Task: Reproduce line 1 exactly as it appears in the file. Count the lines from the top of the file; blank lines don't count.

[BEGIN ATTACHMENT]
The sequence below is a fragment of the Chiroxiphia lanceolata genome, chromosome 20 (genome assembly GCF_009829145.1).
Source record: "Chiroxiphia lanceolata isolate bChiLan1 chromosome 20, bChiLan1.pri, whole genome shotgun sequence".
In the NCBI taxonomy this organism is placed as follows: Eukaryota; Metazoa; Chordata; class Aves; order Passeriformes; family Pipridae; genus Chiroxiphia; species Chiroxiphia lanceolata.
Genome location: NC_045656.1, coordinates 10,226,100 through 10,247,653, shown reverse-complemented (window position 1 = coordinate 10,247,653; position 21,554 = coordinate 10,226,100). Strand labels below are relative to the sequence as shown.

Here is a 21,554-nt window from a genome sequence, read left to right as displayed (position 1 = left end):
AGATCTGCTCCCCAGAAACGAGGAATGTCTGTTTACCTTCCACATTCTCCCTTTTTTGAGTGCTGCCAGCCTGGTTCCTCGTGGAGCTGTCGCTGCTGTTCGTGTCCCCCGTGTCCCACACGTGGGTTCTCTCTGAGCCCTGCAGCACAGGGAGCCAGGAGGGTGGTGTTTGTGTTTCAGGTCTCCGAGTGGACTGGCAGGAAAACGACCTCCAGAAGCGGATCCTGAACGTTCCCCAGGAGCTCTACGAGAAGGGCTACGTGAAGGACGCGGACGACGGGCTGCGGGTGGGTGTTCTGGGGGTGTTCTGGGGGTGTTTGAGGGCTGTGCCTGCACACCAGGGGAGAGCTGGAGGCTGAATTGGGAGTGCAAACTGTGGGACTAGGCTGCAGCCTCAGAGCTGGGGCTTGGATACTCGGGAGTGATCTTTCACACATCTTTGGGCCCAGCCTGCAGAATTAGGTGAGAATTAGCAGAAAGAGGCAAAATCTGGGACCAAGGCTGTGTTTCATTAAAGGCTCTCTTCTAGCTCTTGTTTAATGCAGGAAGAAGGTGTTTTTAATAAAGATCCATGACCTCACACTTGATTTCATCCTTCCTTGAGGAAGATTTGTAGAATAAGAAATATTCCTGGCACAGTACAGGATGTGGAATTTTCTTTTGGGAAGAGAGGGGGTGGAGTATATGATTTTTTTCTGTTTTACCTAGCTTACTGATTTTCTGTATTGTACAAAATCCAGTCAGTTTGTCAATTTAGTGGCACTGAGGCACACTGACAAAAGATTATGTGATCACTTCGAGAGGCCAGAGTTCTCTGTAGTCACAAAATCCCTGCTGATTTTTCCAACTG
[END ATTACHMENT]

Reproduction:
The sequence below is a fragment of the Chiroxiphia lanceolata genome, chromosome 20 (genome assembly GCF_009829145.1).